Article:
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Comments on this post:

teatime
Wed, Apr 10, 2013 8:31am
People who sarcastically compare a ban on knives with a ban on guns forget one thing: There is a legitimate purpose for knives---to carve your Thanksgiving dinner.

There is no legitimate purpose for guns other than to kill other people.

EarlGrey
Wed, Apr 10, 2013 9:32am
It would be interesting to see a comparison of deaths in domestic disputes from guns vs. knives... Every kitchen in America has a set of very sharp/lethal knives either in a drawer or right on the countertop. I would also find interesting the number of armed robberies or rapes that are committed with knives vs. guns.

As Mr. Loudell said above, these violent crimes are due to a culture of violence that continues to grow in our country. I personally believe this culture is growing due to this next generation of kids having little to no exposure to God and His teachings... Without God, violence and chaos (Satan) rules. Past generations had at least a grandmother or aunt who took them to church and so they had at least some exposure to the basic teachings of the Bible and a healthy respect for God.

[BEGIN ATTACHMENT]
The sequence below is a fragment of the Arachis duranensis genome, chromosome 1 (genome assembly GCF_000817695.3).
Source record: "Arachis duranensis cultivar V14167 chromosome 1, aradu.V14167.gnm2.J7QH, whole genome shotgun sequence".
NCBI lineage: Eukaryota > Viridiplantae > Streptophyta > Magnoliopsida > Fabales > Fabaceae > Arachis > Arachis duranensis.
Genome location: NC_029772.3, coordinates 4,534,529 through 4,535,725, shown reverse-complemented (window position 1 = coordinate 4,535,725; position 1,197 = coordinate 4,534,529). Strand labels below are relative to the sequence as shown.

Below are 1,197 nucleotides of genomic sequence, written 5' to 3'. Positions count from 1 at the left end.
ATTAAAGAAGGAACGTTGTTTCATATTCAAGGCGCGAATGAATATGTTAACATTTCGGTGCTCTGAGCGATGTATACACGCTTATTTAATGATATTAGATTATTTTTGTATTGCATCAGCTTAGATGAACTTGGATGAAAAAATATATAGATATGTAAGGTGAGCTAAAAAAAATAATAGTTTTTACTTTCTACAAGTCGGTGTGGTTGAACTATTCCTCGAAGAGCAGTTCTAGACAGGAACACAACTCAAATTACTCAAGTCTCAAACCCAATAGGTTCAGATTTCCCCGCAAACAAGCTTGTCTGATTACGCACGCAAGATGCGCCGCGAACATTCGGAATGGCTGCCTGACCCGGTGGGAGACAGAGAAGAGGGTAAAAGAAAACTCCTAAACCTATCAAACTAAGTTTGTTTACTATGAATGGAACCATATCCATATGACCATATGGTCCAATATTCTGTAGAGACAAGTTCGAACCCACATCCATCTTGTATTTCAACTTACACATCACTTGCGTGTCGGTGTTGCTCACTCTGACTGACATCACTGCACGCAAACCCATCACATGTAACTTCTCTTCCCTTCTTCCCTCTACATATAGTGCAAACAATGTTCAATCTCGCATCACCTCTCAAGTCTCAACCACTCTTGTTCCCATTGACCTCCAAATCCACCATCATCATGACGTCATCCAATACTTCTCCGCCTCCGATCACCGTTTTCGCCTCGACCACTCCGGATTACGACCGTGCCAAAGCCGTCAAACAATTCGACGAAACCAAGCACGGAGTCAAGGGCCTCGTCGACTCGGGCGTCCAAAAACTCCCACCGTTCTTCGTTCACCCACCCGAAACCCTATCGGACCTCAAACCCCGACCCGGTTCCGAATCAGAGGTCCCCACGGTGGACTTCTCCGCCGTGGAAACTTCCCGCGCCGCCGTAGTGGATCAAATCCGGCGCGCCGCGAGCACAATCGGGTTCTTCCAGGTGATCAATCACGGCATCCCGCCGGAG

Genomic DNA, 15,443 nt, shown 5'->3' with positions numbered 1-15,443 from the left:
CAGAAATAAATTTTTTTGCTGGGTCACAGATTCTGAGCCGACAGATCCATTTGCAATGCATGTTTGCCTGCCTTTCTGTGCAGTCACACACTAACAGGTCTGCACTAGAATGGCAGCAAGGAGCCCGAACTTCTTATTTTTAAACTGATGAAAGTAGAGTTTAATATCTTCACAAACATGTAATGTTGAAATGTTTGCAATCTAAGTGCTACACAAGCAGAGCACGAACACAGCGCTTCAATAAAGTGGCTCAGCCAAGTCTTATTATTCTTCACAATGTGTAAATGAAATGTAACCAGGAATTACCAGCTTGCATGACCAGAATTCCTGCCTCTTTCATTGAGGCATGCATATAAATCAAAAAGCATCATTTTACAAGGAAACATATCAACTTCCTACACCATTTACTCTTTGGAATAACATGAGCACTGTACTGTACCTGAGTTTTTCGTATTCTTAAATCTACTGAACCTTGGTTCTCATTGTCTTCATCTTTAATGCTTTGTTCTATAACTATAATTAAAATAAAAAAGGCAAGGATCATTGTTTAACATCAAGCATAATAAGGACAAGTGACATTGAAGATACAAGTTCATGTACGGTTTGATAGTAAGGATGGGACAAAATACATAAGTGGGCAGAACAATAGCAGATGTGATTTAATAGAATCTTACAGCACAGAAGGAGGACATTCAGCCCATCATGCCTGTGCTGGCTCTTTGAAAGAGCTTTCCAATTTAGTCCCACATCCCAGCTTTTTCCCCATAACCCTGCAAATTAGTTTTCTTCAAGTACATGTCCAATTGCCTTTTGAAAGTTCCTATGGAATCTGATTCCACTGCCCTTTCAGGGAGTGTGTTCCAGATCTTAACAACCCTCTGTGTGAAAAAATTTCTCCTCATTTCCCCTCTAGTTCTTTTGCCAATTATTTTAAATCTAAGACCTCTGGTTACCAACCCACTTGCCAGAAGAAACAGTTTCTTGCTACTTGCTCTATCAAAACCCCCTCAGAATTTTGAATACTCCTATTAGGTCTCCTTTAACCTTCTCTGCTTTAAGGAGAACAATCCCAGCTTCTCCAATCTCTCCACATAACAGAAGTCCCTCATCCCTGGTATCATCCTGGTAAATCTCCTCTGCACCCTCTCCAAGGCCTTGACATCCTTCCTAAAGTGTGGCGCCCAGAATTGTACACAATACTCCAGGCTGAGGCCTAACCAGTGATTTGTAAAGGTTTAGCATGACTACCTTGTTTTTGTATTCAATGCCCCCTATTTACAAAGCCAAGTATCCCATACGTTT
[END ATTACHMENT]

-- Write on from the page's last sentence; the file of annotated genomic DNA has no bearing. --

kavips
Wed, Apr 10, 2013 1:04pm
All must realize, statistically, we are talking to a vacuum when we use the ancient past to justify something in the present. We don't know how many deaths by firearms occurred in the 1830's, the 1860's, the 1890's, the 1920's.... all before the modern era of record-keeping.

To suggest that was a peaceful law-abiding time means one has watched the Waltons or Little House on the Prairie and accepted fiction as fact. We don't know how many people died to prevent cattle-rustling or because of cattle-rustling. We don't know how many died with firearms or hammers or knives of sticks and stones.

Statistically, it is safe to say that over a period of time, an average number of people will get mad enough to want to murder someone. With large numbers, these types of things statistically fall within the range of a 2-3% deviation.

Now if that is consistent, focusing on the availability of lethal weaponry seems to be the rational choice. One can't control intangibles. One can possibly control the death power of weapons allowed out into society. At least theoretically.